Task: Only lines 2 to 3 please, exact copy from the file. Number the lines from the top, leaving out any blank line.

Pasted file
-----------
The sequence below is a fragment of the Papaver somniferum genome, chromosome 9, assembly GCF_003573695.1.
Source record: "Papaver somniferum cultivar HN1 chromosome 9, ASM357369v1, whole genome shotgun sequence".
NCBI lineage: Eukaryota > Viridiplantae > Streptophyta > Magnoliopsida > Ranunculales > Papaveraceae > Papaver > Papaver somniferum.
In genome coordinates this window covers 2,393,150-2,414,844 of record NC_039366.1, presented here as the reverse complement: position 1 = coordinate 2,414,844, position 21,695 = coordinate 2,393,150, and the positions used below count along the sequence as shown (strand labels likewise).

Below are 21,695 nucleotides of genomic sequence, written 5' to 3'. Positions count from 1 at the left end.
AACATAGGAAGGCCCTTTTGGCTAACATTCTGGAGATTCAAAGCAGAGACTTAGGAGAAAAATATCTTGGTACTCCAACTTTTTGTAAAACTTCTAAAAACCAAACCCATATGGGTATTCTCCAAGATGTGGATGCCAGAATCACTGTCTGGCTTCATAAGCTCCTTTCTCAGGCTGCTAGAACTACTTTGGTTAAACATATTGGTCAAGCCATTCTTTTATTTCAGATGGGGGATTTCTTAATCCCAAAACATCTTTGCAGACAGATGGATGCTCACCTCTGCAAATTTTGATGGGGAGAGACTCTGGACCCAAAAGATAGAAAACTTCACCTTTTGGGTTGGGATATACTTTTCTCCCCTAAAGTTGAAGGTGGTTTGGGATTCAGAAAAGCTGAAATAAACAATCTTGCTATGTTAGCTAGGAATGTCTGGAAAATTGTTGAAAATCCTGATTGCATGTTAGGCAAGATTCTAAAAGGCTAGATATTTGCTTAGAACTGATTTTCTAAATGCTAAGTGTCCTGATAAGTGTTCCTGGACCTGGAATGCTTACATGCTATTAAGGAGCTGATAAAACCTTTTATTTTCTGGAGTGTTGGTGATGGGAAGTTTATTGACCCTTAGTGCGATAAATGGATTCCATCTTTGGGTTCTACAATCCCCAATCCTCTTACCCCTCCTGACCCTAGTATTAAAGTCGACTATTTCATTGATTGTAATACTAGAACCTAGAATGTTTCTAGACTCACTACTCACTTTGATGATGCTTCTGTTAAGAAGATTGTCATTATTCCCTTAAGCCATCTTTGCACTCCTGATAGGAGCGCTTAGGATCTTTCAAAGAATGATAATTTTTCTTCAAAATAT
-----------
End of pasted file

Source record: "Papaver somniferum cultivar HN1 chromosome 9, ASM357369v1, whole genome shotgun sequence".
NCBI lineage: Eukaryota > Viridiplantae > Streptophyta > Magnoliopsida > Ranunculales > Papaveraceae > Papaver > Papaver somniferum.